My aloe plant seems to come out of the ground after afew months like there is no roots hanging on by one fine root .What am I doing wrong?

    ReplyDelete
  4. Anonymous5:32 PM

    My aloe vera plant froze and I brought it into the house from the garden. The botton looks dead but the top looks alive but very thin and light color. Should I chop off the top and plant it into another pot? Will the bottom grow again? The plant is about 2 feet tall altogether.

    ReplyDelete
    Replies
    1. It might
      Mine suffered a mealybug infestation but I couldn't bear to throw it away.I just left it there to cling to the pot, on top of the soil for months, or years.. I lost track

      I thought the roots were all gone, the rhizome part was also all black and brown at the bottom although the top was green..
      This year,I checked it recently..to my surprise, it is now sending up new shoots AND roots!
      On impulse I peeled off the 'black' parts and lo! underneath was a healthy green brown colour. I repotted it and bought white oil to deal with the pests. I'm now checking it every week so wish me luck with dealing with the persistent insects!

      Delete
    2. Good luck with your aloe.

      Delete
  5. annu mallik12:29 AM

    I had planted few baby aloe vera plants in 3 pots. everything was going well. plants were healthy, green, n few inches taller. suddenly the colour is changing into brown colour. It has enough sunlight in the balcony. watering is done once in 6-7 days. just sprinkle.. I am worried. where have I gone wrong ??? please help..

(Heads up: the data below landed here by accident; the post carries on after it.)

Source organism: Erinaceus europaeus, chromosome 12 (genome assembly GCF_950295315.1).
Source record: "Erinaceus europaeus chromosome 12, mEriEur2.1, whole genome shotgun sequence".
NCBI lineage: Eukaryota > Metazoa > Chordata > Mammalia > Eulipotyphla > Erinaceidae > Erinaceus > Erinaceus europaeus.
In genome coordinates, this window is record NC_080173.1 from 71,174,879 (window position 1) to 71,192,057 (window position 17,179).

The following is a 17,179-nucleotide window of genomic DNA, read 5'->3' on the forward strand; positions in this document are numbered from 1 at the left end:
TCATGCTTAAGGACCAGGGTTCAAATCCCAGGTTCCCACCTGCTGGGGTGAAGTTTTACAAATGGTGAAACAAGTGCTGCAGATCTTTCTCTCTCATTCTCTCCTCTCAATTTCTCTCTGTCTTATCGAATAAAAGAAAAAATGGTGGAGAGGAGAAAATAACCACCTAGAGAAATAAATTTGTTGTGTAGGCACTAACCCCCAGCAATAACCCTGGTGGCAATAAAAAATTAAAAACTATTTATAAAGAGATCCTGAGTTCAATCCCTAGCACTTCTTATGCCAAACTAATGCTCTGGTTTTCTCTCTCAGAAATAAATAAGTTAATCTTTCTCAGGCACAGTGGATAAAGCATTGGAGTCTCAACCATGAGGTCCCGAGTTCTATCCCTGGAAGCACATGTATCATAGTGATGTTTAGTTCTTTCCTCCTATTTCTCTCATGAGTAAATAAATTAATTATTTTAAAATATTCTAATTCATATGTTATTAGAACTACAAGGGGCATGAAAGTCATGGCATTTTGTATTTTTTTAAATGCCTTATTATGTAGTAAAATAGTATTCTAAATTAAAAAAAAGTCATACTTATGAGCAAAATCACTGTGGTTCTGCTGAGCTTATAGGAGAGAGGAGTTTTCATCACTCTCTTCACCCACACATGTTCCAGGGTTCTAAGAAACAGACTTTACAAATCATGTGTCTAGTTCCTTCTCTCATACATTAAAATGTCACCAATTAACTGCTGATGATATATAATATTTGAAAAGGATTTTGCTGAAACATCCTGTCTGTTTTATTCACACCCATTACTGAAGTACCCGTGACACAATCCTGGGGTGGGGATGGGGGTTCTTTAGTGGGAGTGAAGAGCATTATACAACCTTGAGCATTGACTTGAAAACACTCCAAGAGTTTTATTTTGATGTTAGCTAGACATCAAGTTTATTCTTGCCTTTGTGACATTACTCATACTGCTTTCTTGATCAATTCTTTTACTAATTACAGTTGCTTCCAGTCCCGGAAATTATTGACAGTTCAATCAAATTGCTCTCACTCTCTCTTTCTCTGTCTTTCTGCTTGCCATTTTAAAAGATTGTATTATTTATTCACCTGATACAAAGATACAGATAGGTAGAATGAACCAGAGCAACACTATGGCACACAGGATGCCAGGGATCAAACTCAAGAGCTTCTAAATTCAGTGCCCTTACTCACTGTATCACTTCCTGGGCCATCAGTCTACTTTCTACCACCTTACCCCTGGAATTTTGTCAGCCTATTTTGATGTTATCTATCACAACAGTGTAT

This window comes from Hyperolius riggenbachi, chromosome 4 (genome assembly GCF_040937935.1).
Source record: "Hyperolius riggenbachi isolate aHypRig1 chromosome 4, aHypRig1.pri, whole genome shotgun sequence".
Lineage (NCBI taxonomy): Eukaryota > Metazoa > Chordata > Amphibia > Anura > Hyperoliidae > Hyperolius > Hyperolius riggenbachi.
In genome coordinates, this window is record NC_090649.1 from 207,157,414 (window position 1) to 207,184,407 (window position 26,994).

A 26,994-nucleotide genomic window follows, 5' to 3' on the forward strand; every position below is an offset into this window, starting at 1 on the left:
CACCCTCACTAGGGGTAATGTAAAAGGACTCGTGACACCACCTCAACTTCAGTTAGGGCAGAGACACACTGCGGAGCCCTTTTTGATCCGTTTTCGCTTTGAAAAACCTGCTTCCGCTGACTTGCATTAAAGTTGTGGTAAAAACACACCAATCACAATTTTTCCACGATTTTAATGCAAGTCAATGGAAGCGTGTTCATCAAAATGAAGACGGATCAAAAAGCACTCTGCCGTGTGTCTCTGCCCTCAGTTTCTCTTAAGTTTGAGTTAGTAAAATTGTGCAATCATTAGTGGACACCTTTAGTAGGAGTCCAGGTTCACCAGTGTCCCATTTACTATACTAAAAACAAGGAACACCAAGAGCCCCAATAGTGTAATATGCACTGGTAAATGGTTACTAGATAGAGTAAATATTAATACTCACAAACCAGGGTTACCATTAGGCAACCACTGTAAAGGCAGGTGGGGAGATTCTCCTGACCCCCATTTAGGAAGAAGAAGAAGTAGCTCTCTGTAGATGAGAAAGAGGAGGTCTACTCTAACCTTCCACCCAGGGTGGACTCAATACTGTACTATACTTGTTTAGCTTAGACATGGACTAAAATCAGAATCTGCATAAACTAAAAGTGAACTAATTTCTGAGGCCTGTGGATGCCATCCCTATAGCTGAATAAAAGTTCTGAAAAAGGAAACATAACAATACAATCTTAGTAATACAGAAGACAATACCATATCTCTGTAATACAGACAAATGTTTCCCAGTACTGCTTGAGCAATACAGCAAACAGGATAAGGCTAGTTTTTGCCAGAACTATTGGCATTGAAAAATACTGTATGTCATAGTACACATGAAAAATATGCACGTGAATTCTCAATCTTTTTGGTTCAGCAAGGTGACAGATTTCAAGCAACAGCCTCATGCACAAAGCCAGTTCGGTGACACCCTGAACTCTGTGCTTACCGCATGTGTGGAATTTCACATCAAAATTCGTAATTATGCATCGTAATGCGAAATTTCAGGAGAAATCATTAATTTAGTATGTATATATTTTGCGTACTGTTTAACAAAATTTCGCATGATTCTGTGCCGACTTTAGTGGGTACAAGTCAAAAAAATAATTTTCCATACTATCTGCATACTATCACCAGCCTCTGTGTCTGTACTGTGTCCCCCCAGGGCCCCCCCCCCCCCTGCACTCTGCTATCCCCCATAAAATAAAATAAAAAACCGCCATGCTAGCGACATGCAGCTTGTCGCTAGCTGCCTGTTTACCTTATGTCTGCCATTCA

ReplyDelete
    Replies
    1. Is it in direct sunlight? Mine did that as well when I had it outside in direct sunlight but as soon as I moved it away from the sun, with indirect sunlight, it has perked up and is so much happier now. Also, with watering, I give mine a good watering and let the soil dry up and then water again. I recently read the easiest way to tell if the soil has dried out enough to water again is if you have a large aloe plant, the soil should be dry in the top 2-3 inches of soil, if it's a small or mini one, then it's 1-2 inches of dry soil. If you like, try out what i suggested but keep an eye on it as well to keep track of it's progress. Also, since you did pot them, did you leave them out of the sun for the first 3 weeks after potting them? It helps them to aclimate to the new pot and to overcome the shock of being separated and potted. Give it a try. I hope this helps! I've had my "big baby" as I call it because it went from a tiny Walmart special to this ginormous, heavy thing, for about 2 years and I'm so proud because I don't have a green thumb! So I can only give you advice that has worked for me the last two years and what I've learned. Good luck!

      Delete
  6. Brandi2:50 PM

    Man, don't you just hate it when you ask a question and then you get a million replies from people who are only interested in asking their own questions and not answering yours. How rude.

    ReplyDelete